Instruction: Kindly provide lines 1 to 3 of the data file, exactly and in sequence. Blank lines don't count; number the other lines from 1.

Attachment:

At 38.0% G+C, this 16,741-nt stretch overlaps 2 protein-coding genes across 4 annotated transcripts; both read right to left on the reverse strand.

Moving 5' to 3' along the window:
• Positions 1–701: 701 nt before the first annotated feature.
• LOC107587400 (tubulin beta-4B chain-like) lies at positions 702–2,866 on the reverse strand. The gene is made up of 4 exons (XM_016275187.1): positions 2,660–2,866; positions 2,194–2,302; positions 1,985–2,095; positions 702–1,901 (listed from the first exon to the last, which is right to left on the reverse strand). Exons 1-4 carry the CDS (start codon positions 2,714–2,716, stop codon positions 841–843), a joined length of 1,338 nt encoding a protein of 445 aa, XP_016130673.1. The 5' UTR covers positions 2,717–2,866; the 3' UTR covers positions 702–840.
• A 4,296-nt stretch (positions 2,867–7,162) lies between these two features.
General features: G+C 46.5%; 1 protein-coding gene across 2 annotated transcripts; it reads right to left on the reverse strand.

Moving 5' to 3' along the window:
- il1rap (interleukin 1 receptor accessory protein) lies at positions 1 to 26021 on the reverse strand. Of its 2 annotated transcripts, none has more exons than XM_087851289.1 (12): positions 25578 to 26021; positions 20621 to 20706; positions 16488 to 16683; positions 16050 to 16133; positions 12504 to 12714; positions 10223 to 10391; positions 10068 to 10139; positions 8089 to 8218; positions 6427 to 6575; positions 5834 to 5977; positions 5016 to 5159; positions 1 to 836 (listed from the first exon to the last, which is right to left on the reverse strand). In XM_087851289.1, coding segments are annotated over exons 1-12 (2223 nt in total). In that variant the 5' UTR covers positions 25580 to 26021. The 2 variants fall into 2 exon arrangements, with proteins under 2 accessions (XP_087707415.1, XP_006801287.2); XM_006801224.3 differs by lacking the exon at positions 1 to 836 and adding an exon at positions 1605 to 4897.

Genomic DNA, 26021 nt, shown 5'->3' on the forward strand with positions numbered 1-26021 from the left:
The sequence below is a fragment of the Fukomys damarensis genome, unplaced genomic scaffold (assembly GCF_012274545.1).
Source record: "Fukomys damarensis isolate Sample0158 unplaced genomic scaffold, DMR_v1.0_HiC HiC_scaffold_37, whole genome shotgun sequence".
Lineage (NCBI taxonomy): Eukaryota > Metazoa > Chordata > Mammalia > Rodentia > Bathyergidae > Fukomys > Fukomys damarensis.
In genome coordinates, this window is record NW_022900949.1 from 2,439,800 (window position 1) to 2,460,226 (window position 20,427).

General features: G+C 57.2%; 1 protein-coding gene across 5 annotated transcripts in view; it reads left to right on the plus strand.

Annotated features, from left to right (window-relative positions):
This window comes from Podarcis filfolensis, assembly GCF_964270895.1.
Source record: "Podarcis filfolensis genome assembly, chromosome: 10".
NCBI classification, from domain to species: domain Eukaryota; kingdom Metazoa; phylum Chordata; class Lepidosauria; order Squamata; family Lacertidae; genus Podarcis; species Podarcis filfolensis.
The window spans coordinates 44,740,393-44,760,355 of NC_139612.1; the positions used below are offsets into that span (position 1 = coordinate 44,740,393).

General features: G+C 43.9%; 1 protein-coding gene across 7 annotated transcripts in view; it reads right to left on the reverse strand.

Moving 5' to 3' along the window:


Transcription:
At 38.0% G+C, this 16,741-nt stretch overlaps 2 protein-coding genes across 4 annotated transcripts; both read right to left on the reverse strand.

Moving 5' to 3' along the window:
• Positions 1–701: 701 nt before the first annotated feature.